To the credit of Mission: Impossible, Ethan Hunt is characterized as a realistically smart protagonist. He asks – immediately – one of the key questions of Kittridge when he learns that the other agent is in Prague. Hunt is operating on a level that makes him seem like a credible, realistically-seasoned spy. He might not be a good son (why would he let his family farm stay in debt if he had such a good job?!), but he is a realistically competent spy protagonist.

The acting in Mission: Impossible is fair. Tom Cruise is credible, if young looking, for a superspy action hero Ethan Hunt. On the character front, Ethan Hunt and his family ties make less sense for a spy of his caliber (obvious weakness), but Cruise gets into the role after the opening meeting scene (in that, none of the performers seem to be taking the briefing seriously enough to be actual intelligence agents. The scene is fun, but not at all believable). The only other truly credible actors in Mission: Impossible are Emilio Estavez and Ving Rhames. Jean Reno, who can usually be counted on for a great performance, plays Krieger as clumsy at a moment when the character cannot afford to be and he does not sell the moment. Similarly, Emmanuelle Beart, who plays Claire, is a pretty generic pouty-lipped, Hollywood ideal who has no presence or gravitas on the screen. Henry Czerny, at least, has the excuse that he isn’t given much to do with Kittridge as a generic antagonist.

Several of the shots in Mission: Impossible do not work in a rational sense. Coming off the iconic scene in the record’s room, Ethan Hunt catches a bead of his own sweat to prevent it from setting off the alarm. The shot looks marginally good, but it is so obviously an insert shot that it is distracting to the seasoned viewer. In other words, there is no way the hand could be at the angle and placement it is shot in, especially catching the sweat, in the reality of Hunt’s body position in the shot. In fact, the movement needed to make it work would have caused the suspended character to pinwheel.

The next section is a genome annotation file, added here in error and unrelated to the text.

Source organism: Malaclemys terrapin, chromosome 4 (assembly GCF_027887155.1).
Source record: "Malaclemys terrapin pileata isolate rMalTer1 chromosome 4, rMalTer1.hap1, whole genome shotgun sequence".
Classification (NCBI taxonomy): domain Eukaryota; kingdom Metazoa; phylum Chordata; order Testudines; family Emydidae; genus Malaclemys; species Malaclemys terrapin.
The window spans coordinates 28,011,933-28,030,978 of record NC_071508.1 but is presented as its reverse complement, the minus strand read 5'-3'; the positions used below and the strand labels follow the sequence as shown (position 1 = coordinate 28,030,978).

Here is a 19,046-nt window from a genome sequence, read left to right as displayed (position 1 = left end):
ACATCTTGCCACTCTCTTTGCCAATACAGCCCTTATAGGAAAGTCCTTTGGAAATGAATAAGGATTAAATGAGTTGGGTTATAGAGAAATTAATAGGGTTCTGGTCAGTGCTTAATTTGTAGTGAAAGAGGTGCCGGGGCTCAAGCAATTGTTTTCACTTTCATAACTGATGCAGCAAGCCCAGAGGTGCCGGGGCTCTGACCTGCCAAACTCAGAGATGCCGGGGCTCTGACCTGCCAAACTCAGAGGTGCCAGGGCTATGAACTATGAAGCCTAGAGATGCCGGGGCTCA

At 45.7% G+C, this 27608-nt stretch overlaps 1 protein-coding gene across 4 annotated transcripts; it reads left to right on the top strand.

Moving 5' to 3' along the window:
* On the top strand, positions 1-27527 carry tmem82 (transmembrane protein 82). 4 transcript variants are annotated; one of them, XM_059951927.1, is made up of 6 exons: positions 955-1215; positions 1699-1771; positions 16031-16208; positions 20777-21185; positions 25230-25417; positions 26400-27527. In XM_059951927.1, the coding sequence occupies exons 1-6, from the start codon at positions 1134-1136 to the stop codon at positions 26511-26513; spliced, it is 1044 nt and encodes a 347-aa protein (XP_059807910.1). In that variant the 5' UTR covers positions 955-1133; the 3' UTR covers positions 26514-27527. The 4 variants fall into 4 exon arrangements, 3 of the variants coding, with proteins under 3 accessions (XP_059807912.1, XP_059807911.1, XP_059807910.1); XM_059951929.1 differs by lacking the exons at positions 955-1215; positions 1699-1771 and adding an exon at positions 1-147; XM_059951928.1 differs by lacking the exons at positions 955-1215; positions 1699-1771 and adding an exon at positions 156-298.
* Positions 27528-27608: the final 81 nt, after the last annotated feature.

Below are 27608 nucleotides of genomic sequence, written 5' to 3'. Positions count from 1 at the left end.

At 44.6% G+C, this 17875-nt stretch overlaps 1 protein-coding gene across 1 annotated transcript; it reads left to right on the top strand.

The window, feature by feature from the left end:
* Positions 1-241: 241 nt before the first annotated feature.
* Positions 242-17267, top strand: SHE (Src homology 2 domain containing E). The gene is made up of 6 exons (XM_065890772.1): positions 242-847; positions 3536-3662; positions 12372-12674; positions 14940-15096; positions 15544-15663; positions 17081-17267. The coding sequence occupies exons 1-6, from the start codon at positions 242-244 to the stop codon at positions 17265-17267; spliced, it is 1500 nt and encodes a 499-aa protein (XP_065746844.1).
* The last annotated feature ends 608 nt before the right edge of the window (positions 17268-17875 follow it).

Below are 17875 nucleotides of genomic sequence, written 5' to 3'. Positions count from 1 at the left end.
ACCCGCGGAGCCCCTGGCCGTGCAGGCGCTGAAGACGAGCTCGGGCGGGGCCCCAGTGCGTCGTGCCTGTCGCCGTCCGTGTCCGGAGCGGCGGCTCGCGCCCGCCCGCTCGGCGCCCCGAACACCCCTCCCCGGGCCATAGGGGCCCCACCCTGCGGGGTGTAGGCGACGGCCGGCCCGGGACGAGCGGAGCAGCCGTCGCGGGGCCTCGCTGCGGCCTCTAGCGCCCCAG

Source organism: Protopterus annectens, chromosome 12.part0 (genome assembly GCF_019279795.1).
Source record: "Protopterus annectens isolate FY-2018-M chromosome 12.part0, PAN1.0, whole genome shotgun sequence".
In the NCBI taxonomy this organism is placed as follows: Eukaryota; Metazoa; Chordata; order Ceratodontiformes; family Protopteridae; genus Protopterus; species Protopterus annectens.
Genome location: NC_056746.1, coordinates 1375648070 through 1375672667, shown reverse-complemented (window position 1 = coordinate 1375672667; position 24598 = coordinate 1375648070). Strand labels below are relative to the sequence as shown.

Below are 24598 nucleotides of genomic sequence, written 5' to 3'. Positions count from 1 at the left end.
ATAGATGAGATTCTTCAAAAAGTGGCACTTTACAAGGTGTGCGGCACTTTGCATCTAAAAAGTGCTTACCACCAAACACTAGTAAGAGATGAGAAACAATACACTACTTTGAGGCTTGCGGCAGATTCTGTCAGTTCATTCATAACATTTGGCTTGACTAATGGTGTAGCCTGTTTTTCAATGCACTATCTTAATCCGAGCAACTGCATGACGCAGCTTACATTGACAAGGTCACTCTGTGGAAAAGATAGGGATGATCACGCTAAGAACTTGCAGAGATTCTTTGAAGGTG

Director Brian De Palma sacrifices rationality for the cool look in several key moments. The finale of the film involves Ethan Hunt laying inches away from a helicopter blade and he looks mildly startled. That helicopter blade should have been exceptionally hot; regardless of it missing slicing open Hunt’s neck, he should be pretty uncomfortable from the heat. De Palma hopes the viewer will not notice this. Furthermore, he uses an incredible reliance on the soundtrack to telegraph the emotions and tension the viewer is supposed to feel.

They do not.

As well, De Palma makes several obvious cuts - most obviously with Jack's demise - where he is obviously laboring to keep the film PG-13 and it looks and feels sloppy at those moments.  The result is a spy film that strives to be even average, but is so preoccupied with creating the next “surprise” twist that the viewer is left bored for much of the movie.

For other spy thrillers, check out my reviews of:
The Bourne Identity
Tinker, Tailor, Soldier, Spy


Check out how this film stacks up against others I have reviewed by visiting my Movie Review Index Page for an organized listing!

© 2012 W.L. Swarts. May not be reprinted without permission.